Online Error on Form: E - Storm in a Teacup?


There has been widespread coverage in the press today of the error on the HMCTS website found in the online version of form ‘E’ which is the 36 page document used by divorcing parties involved in court proceedings to disclose their assets to the other side and set out their position in regards to settlement.

Divorce – legal help

This document has been refined over the years since its introduction and has been an invaluable tool to solicitors, judges and the parties themselves in dealing with the financial consequences of the breakdown of a marriage. The financial information required to complete it is wide-ranging and detailed and it can also be adapted to cover all circumstances of a party’s financial situation.

I have often encouraged clients to complete the document using an ’on-line’ version, and them letting me have their draft for settlement and finalisation before lodging it at court. This will include making sure it’s been completed fully and asking obvious questions such as ‘what further security rather than a mortgage is secured against the matrimonial home’.

A quick look at a copy of the title, received on application from H.M. Land Registry can often reveal secured debts to which one party may have been oblivious. The form also deals specifically with debts as well. Any family solicitor worth their salt who deals with this work on a day-to-day basis will be well aware of this. It is sadly the case that these days, the arguments are more often about debt and who meets it than assets and how they should be shared.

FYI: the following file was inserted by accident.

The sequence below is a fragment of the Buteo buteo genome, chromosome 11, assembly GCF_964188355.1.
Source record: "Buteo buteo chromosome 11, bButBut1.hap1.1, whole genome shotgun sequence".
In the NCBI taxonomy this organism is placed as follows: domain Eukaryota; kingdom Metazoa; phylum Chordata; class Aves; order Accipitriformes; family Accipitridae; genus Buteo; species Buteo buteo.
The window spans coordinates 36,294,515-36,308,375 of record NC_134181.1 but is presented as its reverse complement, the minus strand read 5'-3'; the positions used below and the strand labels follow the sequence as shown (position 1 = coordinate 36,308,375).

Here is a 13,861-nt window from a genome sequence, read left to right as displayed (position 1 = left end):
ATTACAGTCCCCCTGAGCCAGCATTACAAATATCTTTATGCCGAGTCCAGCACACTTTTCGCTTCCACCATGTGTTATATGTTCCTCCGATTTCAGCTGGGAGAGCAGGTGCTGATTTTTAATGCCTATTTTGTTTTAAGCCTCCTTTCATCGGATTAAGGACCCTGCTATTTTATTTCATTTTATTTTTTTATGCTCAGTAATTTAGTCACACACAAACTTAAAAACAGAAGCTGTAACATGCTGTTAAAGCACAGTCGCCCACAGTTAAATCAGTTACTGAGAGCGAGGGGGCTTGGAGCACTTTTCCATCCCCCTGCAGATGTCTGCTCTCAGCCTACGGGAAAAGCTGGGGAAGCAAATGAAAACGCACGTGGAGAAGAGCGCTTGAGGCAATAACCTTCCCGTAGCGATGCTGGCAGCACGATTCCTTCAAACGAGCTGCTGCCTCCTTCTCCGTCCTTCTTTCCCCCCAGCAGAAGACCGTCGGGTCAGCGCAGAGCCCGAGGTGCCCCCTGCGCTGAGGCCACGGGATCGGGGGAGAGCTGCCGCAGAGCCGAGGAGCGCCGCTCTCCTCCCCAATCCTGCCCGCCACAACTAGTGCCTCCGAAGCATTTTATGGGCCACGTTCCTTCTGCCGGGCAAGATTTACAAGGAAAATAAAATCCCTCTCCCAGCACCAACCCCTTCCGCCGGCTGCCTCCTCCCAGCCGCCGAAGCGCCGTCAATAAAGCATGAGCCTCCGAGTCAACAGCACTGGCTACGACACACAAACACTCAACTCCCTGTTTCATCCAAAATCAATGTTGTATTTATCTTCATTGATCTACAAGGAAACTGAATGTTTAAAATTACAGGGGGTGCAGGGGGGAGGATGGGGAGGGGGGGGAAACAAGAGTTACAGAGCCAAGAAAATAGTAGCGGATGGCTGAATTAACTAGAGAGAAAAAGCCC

Any party contemplating such an application will have to carry out a straightforward costs-benefit analysis as to whether or not any difference it might make to their settlement is going to be worthwhile. The court will see the impact of any ‘glitch’ as “an important factor but only one ingredient within a complex equation in determining whether or not the court should in fact make financial provision and property adjustment orders in identical terms to those agreed” .

The number of settlements likely to be re-opened as a result of this error is likely to be tiny. The leading case, (although now over thirty years old) on re-opening orders suggests that although mistake might be one such factor, the court will look at this in the round. There must also be “Good and substantial grounds that an injustice will be done by holding the parties to the terms of their agreement”. The number of orders and settlements, where this is likely to be the case, given the wide discretion the court has in deciding such cases is likely to be small indeed.

It again shows how important it is to seek legal advice when dealing with something as complex and nuanced as the financial consequences of the breakdown of a marriage.

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